by Captain W. E. Johns



XIV.                A HOPELESS PROSPECT  (Pages 185 – 194)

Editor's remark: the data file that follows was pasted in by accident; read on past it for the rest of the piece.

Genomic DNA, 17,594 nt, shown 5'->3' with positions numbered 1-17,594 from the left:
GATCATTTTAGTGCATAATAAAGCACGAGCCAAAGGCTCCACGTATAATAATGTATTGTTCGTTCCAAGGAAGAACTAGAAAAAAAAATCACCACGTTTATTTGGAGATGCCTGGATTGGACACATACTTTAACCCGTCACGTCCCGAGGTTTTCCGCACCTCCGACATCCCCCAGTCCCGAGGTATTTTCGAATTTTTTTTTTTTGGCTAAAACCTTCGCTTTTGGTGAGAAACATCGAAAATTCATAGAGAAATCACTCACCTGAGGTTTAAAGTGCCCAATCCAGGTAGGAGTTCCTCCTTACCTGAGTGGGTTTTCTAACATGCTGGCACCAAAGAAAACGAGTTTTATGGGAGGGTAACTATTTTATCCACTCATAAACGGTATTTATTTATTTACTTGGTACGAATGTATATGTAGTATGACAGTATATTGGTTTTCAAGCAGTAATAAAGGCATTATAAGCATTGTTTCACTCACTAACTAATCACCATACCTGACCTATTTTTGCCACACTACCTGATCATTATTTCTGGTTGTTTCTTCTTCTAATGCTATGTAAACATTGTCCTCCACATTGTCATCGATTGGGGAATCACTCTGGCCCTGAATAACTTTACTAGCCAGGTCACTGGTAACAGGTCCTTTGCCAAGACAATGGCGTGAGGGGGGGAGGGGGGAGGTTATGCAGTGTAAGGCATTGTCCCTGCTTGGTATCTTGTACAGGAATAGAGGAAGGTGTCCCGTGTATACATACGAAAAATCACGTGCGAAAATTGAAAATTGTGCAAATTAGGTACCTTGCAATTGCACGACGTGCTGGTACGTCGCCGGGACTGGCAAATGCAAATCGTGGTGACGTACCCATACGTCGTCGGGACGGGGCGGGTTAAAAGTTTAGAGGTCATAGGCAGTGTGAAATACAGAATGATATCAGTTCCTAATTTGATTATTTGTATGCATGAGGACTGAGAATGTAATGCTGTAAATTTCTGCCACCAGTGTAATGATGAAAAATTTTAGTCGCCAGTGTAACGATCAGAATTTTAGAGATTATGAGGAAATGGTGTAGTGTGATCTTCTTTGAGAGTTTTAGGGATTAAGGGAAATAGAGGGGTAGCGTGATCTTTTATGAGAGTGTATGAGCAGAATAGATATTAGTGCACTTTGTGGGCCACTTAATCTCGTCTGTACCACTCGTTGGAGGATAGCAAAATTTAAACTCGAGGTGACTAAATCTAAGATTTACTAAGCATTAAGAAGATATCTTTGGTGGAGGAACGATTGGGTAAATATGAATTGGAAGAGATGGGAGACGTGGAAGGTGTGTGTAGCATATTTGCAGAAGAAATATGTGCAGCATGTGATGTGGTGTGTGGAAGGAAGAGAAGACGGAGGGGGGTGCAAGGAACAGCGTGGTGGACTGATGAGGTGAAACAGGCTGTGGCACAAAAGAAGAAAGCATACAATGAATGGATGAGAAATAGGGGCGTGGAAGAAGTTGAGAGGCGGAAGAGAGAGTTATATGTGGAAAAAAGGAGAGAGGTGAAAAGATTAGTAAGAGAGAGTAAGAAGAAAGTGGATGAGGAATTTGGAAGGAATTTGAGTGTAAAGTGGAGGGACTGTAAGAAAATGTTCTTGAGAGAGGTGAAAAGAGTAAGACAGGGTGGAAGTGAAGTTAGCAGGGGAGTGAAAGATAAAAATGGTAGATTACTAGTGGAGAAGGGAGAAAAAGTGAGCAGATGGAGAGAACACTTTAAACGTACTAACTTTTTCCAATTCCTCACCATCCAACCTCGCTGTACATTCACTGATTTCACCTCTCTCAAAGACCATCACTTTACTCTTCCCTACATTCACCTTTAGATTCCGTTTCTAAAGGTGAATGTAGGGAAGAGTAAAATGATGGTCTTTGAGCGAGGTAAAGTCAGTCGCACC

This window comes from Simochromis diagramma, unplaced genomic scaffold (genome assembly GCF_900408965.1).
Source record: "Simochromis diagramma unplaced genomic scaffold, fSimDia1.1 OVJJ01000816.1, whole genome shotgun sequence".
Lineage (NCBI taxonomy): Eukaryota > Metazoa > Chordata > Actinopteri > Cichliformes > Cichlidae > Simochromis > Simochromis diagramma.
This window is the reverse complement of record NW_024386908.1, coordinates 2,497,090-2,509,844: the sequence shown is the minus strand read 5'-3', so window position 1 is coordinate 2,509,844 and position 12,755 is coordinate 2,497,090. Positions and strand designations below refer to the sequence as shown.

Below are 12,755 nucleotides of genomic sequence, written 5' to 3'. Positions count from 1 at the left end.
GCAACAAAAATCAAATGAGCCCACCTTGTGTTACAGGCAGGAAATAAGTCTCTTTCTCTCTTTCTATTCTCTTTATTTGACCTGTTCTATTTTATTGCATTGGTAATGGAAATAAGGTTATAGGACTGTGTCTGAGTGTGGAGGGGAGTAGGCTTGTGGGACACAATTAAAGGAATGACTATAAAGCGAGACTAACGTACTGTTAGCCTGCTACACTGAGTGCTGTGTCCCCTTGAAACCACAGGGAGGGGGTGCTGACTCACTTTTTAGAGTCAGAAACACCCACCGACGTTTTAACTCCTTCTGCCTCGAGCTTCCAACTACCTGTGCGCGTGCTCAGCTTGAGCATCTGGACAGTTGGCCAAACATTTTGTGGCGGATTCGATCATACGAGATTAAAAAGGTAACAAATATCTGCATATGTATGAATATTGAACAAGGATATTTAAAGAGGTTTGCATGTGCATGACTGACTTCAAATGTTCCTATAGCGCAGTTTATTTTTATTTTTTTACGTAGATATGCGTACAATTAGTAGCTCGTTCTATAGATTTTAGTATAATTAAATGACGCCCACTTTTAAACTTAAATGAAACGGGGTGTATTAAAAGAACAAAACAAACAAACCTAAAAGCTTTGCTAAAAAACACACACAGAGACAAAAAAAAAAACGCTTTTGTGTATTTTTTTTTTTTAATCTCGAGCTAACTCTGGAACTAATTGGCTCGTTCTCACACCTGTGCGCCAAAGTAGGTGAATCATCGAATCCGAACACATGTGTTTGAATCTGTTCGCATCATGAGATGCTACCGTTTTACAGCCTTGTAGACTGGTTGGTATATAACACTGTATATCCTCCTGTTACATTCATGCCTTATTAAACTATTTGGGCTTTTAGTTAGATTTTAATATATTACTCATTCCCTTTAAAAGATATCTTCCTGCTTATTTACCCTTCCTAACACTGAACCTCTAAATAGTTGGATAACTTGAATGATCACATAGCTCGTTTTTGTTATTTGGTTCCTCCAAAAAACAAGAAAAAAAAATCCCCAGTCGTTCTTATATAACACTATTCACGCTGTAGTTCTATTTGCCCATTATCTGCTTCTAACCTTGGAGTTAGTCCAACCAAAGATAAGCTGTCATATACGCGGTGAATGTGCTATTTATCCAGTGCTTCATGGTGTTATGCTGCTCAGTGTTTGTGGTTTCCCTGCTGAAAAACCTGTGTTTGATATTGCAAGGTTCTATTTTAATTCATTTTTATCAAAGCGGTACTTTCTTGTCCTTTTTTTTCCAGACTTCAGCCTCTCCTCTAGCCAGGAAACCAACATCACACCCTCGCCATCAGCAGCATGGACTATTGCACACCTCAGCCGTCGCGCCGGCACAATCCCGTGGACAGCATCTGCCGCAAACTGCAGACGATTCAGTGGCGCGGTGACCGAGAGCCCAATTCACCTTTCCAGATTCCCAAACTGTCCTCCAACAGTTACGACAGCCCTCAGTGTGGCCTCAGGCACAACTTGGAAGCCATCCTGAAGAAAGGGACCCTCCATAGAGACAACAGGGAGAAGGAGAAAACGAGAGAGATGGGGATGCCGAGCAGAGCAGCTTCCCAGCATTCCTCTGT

“Surely this crowd couldn’t have been in the village when we were up there?” said Algy, as they marched along.  “It’s all a mystery to me,” declared Biggles.  “How they managed to keep themselves hidden until the crucial moment is more than I can imagine”.  Kadar thinks they were at some place beyond the village “and the old hag went and fetched them”.  Kadar thinks they are the descendants of Cambyses’ army.  “How else could they get their white skins?  At least, if they are not white, they are nearly white.  They are certainly not Arabs”.  “I don’t care two hoots about the colour of their skins,” muttered Biggles.  “It is the way they are likely to behave that matters.  They can be Persians, Chinese, Eskimos, Red Indians, or anything else, as far as I am concerned, so long as they don’t try any funny tricks”.  They cross over a drawbridge that passes over a moat and see that it contains a writhing tangle of snakes.  They are then taken to an important-looking building and taken up a long winding flight of stairs where Biggles, Algy, Ginger and Kadar are all locked in a small room lighted by a single square window.  There is a seventy or eighty foot drop to the ground.  They are bought food and water and Kadar tries speaking to the arrivals in several languages but to no avail.  Kadar writes something down to show them and one of the men takes his pencil to write something below it.  After they have left, Kadar looks at the writing and concludes the people are Persians.  He thinks that characters of two words may be interpreted as “sacrifice” and “crocodile”.  Out of the window they watch a torchlight procession coming from the entrance to the village.  It is led by the old hag and they recognise Zarwan.  It goes to the oasis; there is a commotion and then silence.  “I should say that human sacrifice to the crocodile is an ancient religious rite with these people, as it was with other desert tribes years ago,” observed Kadar quietly.  Biggles wishes he had shot the crocodile when he had the chance.  They try to get some sleep and a dozing Ginger slips sideways so his head rests on Biggles leg.  Biggles smokes his last remaining piece of cigarette.